There are several types of flame detector. The optical flame detector is a detector that uses optical sensors to detect flames. There are also ionisation flame detectors, which use current flow in the flame to detect flame presence, and thermocouple flame detectors.
Ultra-Violet flame detectors detect fires and explosions within 3–4 milliseconds due to the UV radiation emitted at the instant of their ignition. The detectors are sensitive to a narrow wavelength so that false alarms can be avoided and have a fast acting response to flames up to 25m away.
Triple IR flame detectors compare three specific wavelength bands within the IR spectral region and their ratio to each other. In this case one sensor looks at the 4.4 micrometre range and the other sensors at reference bands above and below. This allows the detector to distinguish between non flame IR sources, and flames that emit hot CO2 in the combustion process. As a result, both detection range and immunity to false alarms can be significantly increased. IR3 detectors can detect a 0.1m2 (1ft2) gasoline pan fire at up to 65m (215ft) in less than 5 seconds.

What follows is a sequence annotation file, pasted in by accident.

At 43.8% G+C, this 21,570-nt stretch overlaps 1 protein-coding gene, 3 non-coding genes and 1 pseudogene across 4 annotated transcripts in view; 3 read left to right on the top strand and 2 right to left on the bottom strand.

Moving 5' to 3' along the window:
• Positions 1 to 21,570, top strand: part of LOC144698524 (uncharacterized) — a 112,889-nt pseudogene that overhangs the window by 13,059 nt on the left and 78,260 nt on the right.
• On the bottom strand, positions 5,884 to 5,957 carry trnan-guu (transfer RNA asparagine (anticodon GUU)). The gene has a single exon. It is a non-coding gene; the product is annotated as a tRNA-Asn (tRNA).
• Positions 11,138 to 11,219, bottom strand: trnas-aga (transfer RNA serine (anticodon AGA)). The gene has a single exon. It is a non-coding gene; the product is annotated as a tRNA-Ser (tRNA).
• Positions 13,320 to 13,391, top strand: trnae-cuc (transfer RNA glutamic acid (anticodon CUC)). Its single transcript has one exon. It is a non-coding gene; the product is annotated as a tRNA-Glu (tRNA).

Most IR detectors are designed to ignore constant background IR radiation, which is present in all environments. Instead they measure the modulated part of the radiation. When exposed to modulated non flame IR radiation, IR and UV/IR detectors become more prone to false alarms, while IR3 detectors become somewhat less sensitive, and more immune to false alarms. Triple IR, like other IR detector types, is susceptible to blinding by a layer of water on the detector’s window.
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